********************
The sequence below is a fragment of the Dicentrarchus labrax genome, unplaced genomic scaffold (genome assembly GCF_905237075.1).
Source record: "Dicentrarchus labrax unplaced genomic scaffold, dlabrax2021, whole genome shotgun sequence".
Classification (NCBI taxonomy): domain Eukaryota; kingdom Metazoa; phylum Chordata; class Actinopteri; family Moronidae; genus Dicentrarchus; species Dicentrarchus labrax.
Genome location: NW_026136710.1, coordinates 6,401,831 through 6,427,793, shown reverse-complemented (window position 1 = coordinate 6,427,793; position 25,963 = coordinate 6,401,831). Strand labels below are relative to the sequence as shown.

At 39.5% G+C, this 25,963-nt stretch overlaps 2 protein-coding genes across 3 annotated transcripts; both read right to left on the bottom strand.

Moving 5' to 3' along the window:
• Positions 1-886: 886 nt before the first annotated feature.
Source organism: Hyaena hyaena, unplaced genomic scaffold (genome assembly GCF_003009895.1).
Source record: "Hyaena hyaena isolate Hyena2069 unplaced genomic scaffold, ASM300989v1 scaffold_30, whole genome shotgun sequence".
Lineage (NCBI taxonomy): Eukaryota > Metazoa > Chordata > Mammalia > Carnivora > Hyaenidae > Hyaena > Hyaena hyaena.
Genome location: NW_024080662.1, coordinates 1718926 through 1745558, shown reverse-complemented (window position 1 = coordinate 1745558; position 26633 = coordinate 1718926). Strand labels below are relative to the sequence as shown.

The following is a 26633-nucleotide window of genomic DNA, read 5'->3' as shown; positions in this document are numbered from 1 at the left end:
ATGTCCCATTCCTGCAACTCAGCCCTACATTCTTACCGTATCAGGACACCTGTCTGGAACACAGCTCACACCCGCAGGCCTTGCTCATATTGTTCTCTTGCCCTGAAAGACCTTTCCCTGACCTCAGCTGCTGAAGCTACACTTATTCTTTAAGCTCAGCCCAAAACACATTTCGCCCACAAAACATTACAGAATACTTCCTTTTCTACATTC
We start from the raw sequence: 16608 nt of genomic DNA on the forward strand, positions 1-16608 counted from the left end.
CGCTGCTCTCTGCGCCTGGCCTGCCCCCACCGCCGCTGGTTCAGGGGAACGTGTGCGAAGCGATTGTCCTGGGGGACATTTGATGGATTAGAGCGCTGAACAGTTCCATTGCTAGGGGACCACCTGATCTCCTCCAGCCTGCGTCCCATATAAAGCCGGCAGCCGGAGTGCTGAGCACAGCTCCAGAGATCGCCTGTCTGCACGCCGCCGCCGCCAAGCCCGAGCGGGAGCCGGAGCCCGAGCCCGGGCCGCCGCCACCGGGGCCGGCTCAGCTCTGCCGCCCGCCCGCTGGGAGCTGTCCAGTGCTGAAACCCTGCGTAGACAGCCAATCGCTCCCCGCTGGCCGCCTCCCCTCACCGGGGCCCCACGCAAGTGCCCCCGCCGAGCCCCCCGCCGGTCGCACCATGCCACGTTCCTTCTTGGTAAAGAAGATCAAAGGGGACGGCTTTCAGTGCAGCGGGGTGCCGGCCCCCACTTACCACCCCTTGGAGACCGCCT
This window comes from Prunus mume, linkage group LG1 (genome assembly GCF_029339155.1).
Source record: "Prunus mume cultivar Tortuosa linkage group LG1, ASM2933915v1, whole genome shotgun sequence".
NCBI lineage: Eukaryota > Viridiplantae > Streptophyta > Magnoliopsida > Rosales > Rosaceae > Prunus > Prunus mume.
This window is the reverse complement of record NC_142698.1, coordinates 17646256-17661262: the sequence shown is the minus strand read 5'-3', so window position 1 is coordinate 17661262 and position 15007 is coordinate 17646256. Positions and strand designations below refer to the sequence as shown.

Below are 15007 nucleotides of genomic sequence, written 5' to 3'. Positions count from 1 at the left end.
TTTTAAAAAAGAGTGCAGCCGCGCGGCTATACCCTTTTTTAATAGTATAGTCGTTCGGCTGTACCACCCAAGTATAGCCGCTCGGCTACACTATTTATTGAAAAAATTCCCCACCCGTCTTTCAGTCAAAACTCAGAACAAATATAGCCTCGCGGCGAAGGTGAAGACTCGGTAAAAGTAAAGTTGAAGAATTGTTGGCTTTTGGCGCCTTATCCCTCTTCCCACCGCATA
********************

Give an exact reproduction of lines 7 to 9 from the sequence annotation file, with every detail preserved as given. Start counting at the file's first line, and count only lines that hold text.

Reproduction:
• Positions 1-886: 886 nt before the first annotated feature.
Source organism: Hyaena hyaena, unplaced genomic scaffold (genome assembly GCF_003009895.1).
Source record: "Hyaena hyaena isolate Hyena2069 unplaced genomic scaffold, ASM300989v1 scaffold_30, whole genome shotgun sequence".